Tags: Rev. | Sharpton | Seeks | Sitcom | Stardom

Rev. Al Sharpton Seeks Sitcom Stardom

Tuesday, 06 December 2005 12:00 AM

A Political Look at Hollywood

Los Angeles Times movie critic Patrick Goldstein recently wrote that "the era of movie-going as a mass audience ritual is slowly but inexorably drawing to a close."

Goldstein was referring to the explosion of new technology for the delivery of entertainment including the Internet, DVDs, video games, cell phones and, of course, iPods.

Disney is apparently paying attention to the high-tech advances. It is the first film studio to publish film content to video-enabled iPods.

The studio has announced the availability of full-screen, theatrical-quality video content for its latest distribution project, "The Chronicles of Narnia: The Lion, the Witch and the Wardrobe."

Trailers, clips, behind-the-scenes segments, interviews, and similar film content can now be downloaded from the movie's Web site directly to PCs and video-enabled iPods.

I recently had an opportunity to preview the movie. It is a visually stunning and authentic rendering of C.S. Lewis' classic tale.

Tilda Swinton, who plays the diabolical White Witch, and Georgie Henley, who plays the youngest sibling, Lucy Pevensie, steal every scene in which they appear.

The Left Coast Report notes that rather than being mere entertainment, "Narnia" brings back the kind of family fare that is sure to promote meaningful and enlightening discussions between parents and children.

There's nothing like a convicted cold-blooded killer to arouse compassion in the hearts of Tinseltown liberals.

Hollywood celebrities such as Jamie Foxx, Elliott Gould, Danny Glover, Laurence Fishburne, Ted Danson, William Baldwin, Mike Farrell, Harry Belafonte, Edward Asner, Jackson Browne, Russell Crowe, Richard Dreyfuss, Gabriel Byrne and Snoop Dogg are continuing their campaign to seek clemency for convicted killer and Crips gang co-founder Stanley "Tookie" Williams.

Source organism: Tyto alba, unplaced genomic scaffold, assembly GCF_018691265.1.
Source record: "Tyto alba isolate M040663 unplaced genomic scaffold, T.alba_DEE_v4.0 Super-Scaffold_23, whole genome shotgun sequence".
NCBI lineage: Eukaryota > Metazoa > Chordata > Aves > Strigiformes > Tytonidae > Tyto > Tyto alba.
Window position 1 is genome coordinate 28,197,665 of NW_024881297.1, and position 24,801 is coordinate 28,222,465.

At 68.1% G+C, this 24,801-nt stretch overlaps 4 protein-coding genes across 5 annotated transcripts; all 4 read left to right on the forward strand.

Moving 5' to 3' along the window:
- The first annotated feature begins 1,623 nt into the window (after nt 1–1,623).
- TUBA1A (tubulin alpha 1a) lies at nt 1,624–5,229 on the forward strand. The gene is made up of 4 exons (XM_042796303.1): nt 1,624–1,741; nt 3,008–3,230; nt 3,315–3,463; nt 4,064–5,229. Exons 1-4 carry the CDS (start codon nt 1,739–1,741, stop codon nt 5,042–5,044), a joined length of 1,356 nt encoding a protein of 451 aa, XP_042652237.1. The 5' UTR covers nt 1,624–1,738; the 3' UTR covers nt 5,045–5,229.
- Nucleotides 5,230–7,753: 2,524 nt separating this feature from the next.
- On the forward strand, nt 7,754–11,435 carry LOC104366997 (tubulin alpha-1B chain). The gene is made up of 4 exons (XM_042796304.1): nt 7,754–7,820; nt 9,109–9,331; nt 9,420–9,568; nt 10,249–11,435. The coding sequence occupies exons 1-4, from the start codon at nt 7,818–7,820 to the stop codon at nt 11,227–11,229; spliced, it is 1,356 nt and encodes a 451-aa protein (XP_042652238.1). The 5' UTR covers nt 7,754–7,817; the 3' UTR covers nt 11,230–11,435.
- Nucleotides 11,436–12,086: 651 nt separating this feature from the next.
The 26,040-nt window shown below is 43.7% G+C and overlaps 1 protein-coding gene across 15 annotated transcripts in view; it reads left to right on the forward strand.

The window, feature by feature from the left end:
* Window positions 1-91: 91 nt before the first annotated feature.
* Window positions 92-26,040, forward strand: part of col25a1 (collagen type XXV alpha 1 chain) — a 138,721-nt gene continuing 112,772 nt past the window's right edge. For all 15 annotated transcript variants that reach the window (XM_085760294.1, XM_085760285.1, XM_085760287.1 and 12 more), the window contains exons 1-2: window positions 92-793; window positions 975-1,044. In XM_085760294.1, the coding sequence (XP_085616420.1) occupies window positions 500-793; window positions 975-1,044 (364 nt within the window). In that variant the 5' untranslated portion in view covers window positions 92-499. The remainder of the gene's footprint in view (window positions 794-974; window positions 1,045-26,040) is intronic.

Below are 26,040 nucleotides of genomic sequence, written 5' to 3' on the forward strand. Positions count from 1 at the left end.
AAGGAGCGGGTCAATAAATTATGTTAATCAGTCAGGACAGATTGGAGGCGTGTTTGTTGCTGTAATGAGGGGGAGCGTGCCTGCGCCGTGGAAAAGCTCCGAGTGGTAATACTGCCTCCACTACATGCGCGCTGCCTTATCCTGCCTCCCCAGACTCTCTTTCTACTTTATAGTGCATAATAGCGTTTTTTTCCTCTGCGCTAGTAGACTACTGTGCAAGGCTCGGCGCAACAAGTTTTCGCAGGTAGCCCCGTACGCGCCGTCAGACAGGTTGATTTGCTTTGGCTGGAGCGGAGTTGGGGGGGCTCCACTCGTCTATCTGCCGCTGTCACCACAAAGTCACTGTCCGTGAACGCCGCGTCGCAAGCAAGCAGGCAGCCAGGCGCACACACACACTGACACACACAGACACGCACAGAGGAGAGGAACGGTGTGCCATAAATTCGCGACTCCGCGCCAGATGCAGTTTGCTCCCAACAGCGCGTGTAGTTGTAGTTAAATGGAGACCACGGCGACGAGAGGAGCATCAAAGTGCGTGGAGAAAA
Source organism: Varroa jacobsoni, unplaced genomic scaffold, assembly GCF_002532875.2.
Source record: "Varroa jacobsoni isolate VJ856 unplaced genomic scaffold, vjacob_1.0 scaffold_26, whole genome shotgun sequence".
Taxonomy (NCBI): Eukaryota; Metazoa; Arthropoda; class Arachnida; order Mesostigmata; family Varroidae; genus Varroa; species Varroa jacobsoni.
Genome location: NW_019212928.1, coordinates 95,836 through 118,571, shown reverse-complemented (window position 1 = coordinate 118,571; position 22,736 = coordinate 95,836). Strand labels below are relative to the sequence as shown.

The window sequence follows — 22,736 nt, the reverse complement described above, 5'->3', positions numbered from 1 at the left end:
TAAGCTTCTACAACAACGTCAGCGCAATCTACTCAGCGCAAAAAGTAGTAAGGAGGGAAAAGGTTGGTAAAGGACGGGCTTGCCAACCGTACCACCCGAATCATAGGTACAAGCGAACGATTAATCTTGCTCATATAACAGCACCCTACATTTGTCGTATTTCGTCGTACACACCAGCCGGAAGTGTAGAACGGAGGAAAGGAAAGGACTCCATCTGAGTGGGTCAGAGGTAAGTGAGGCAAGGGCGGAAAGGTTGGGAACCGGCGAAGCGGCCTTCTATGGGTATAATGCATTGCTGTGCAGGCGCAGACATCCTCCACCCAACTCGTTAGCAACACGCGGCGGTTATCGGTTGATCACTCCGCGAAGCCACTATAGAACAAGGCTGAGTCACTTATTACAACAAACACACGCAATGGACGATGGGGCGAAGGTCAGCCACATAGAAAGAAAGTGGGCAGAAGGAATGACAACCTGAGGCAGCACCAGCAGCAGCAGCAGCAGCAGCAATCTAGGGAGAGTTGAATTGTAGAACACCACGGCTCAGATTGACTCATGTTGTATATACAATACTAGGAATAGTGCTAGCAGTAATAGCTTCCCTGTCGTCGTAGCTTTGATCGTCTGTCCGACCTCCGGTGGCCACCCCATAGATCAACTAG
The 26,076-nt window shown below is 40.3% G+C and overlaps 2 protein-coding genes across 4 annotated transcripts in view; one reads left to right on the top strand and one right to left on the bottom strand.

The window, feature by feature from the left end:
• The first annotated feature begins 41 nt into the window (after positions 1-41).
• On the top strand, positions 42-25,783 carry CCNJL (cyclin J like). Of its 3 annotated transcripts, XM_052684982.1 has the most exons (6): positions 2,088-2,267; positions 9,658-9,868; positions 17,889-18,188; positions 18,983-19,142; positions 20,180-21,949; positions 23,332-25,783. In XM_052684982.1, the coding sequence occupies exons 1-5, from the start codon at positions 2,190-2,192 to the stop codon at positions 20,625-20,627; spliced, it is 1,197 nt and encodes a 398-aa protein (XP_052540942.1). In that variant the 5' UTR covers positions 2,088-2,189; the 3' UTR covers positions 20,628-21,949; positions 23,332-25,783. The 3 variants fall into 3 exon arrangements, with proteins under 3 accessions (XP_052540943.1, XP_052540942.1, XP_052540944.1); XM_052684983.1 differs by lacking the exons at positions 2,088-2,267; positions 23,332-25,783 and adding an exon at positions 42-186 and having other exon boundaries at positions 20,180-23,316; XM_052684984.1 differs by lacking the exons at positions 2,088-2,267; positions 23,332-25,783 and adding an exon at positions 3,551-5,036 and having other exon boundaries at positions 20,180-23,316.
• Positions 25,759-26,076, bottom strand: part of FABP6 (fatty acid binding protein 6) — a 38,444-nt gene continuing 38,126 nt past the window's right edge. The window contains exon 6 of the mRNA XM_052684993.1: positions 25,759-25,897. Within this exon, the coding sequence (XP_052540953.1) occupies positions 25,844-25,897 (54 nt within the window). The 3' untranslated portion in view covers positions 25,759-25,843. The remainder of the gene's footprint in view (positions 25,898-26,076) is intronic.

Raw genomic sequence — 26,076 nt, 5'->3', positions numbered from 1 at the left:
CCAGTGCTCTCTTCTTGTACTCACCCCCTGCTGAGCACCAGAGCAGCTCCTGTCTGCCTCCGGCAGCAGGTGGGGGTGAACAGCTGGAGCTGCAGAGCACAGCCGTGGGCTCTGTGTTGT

The only thing that could put the brakes on their "Save Tookie" campaign is news that Williams voted for George Bush or supported the Iraq war.

Governor Arnold Schwarzenegger has scheduled a private clemency hearing this Thursday. Tookie's lawyers are likely to argue that Williams has abandoned his past, has written children's books and was nominated for a Nobel Peace Prize.

The prosecutors will contend that Tookie never has acknowledged that he committed the four murders, and therefore has never sought forgiveness. They also may bring up how Williams planned, while in prison, to kill a key witness against him and escape incarceration by murdering two sheriff's deputies.

If the governor halts the execution, it will be the first time a California condemned murderer has been granted clemency since 1967

So some of Tookie's supporters held a candlelight vigil in front of a restaurant formally owned by Gov. Schwarzenegger. Rallies also were held in a park in Los Angeles and outside San Quentin prison, where Williams is waiting on death row to hear the news.

The Left Coast Report suspects that Tookie has been having some bad dreams, where he receives a phone call from the governor that ends with the words "Hasta la vista, baby."

Guess it was inevitable.

When the Rev. Al Sharpton hosted "Saturday Night Live" and did his best James Brown imitation, it was pretty clear he'd been bitten by the Hollywood bug.

Sharpton tends to gravitate toward any camera or microphone that's in his immediate vicinity.

Now the former candidate for prez has confirmed to the New York Daily News that he's preparing a pilot for CBS.